Archeologists, preservation organizations, and state and local government officials have had great successes in protecting archeological sites through legal mechanisms described in the previous sections. It may, however, be unrealistic or even impossible to try to protect all archeological sites using these approaches. Legal means may not suit an individual landowner's needs and situation, and protecting ALL important archeological sites is simply too large a task for only a few organizations or agencies. Important archeological sites are, nevertheless, being damaged and destroyed. There are a number of voluntary strategies that, either alone or in combination with regulatory approaches, can be helpful in protecting archeological sites.
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|Registers of Historic Places. Federal, state, and local registers of historic places contain listings of historic and cultural resources that meet certain criteria of significance as evaluated by an established review body. Nominations are made voluntarily by property owners or others, with the owner's concurrence. Registers identify those important properties worthy of preservation and consideration in land-use or other planning processes.||Registers formally and publicly recognize the importance and significance of historic and cultural resources. Most registers offer an informal measure of protection derived from the honor and prestige associated with having the property judged to be historically important. However, register listing can also be a first step in protecting the property, especially where federal, state, or local laws or ordinances link protective regulation to register listing. There can also be financial incentives, such as property and income tax reductions, when a property is listed on a register.||Simply listing a property on such a register does not always confer protection. Register listing is frequently misunderstood as automatically placing restrictions on the property owner's use of the property, which is not true unless laws or ordinances have been enacted to do so. This misunderstanding can generate ill will against resource protection programs and activities.|
|Education Programs. Programs and activities, such as publications, workshops, site interpretations, and museum exhibits, help increase knowledge and raise awareness among the public and decision-makers about archeology and its values.||Education programs help build a preservation ethic, and increase and enhance understanding about archeological values and protection strategies. A well-informed public provides strong support for archeological protection. Education can be an effective deterrent against the casual site vandal.||Adequate financial and staff support must be available for educational programs to be effective.|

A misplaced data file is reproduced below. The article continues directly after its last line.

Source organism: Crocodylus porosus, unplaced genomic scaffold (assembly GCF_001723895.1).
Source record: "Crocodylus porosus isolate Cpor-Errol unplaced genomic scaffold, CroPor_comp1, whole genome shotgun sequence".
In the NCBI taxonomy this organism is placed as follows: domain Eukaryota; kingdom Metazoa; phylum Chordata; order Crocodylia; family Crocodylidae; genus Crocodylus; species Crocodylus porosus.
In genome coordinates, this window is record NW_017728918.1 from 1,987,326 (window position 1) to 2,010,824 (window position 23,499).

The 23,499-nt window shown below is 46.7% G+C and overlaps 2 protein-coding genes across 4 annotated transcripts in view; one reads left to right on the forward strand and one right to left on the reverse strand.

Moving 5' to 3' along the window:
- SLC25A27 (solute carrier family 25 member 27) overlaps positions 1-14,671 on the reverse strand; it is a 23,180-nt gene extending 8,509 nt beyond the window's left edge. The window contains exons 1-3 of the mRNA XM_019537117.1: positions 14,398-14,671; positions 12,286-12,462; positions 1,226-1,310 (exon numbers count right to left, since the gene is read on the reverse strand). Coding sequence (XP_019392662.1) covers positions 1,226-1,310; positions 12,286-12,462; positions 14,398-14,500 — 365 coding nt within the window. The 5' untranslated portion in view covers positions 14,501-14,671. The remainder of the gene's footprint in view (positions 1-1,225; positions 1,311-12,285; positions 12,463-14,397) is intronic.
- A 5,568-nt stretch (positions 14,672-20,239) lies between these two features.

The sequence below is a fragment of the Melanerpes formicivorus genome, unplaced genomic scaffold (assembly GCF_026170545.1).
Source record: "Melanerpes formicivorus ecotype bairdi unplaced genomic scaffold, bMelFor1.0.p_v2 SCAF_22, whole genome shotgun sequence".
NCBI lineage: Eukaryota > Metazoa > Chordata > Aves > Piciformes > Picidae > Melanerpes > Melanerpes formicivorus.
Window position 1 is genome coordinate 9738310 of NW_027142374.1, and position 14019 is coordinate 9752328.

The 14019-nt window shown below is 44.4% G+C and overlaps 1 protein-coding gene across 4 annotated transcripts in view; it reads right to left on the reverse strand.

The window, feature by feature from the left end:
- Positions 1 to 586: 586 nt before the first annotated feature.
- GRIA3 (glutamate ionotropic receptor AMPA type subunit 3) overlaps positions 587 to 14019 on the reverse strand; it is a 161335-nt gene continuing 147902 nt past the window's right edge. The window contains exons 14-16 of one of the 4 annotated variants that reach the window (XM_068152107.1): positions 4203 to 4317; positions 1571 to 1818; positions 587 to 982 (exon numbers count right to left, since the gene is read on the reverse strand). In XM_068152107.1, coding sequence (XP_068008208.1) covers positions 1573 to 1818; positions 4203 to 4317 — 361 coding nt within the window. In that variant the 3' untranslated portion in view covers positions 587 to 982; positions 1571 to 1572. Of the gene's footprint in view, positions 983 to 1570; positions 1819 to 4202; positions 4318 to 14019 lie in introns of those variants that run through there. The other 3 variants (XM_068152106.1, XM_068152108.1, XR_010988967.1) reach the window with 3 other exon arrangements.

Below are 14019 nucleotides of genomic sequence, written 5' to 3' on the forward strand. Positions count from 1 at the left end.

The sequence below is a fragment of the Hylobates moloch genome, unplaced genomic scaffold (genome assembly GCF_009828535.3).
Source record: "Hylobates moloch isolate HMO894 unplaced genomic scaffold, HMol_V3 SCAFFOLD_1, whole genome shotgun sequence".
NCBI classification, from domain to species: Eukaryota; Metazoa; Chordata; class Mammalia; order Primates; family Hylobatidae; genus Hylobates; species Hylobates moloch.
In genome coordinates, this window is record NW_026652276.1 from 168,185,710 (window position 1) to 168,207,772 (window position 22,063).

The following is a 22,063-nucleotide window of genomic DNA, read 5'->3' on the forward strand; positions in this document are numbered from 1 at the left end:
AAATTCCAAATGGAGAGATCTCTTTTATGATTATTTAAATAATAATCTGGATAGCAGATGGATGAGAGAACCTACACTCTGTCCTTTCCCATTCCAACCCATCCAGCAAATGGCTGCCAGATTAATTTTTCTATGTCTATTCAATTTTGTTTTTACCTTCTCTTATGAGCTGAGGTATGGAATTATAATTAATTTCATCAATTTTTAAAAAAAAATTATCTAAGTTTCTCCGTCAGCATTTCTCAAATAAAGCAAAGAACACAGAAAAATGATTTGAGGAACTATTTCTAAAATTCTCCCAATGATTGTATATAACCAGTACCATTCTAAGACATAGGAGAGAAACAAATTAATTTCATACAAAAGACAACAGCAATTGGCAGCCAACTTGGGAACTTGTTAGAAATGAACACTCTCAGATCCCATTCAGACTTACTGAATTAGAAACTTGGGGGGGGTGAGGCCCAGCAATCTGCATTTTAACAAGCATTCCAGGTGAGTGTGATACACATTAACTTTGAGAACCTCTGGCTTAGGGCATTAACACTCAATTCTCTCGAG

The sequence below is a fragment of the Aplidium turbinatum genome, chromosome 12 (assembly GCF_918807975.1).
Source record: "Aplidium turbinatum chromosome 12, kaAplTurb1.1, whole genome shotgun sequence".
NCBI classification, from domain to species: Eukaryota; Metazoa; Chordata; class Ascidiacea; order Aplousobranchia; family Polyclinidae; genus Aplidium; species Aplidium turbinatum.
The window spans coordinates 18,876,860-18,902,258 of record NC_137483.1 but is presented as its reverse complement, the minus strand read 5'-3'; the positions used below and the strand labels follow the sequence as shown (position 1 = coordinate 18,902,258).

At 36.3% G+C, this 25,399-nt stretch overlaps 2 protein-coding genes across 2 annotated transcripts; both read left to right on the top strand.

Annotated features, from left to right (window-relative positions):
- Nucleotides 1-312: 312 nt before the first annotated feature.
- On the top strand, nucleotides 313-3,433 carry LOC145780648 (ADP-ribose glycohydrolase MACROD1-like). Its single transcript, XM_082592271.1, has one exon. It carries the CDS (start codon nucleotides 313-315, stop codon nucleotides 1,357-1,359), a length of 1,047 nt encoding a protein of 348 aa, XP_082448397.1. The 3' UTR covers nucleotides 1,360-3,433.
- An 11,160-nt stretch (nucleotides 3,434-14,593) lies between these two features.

|Stewardship Programs. Voluntary community participation in site protection through field survey, site recording, site monitoring, site management, and other activities. There are two major types of programs: one depends on a group of "site stewards" who carry out a variety of survey, recording, and monitoring activities; another relies on encouraging landowners to serve as stewards of sites on their property, through personal relationships and technical assistance.
See Case Study 4; Case Study 8; Case Study 9; Case Study 20
|Relatively low cost. Builds preservation ethic and sense of community responsibility and pride, as well as a constituency for archeological protection. Provides opportunities for public involvement and education in archeology. Landowner retains control and use of land, which remains on local tax rolls.||Programs are voluntary. Success depends upon participants' strength of commitment. Steward group programs require coordination and management. In landowner stewardship programs, protection may cease when ownership changes.|
|Community Archeology Programs. Local community administration and management of archeological protection and stewardship programs, which could be housed in a local government agency, park, museum, or other facility, and include such activities as archeological site survey, recording, monitoring, historical research, site interpretation, and other educational activities.||Professional staff administration of local archeology ordinance. Provides focal point for community interest in archeology. Offers opportunities for citizen involvement and education in archeology. Tourism benefits from interpreted archeological sites. Long-term relationships can be established among landowners, the public, decision-makers, and archeological protection advocates.||May be costly for some smaller communities to fund professional staff and facilities.|
|Avocational and Professional Archeological Organizations. Membership organizations typically for the purposes of sharing information among members, learning about archeology, carrying out archeological projects, and promoting archeological values to others.||Organized group of people committed to archeology can be very effective in doing field survey, monitoring protected sites, conducting other projects, educating the public, reaching out to landowners, and influencing decision-makers, especially in situations where government officials may not be welcome.||Effectiveness of organizations depends on nucleus of active members and ability to coordinate with other groups with similar goals.|
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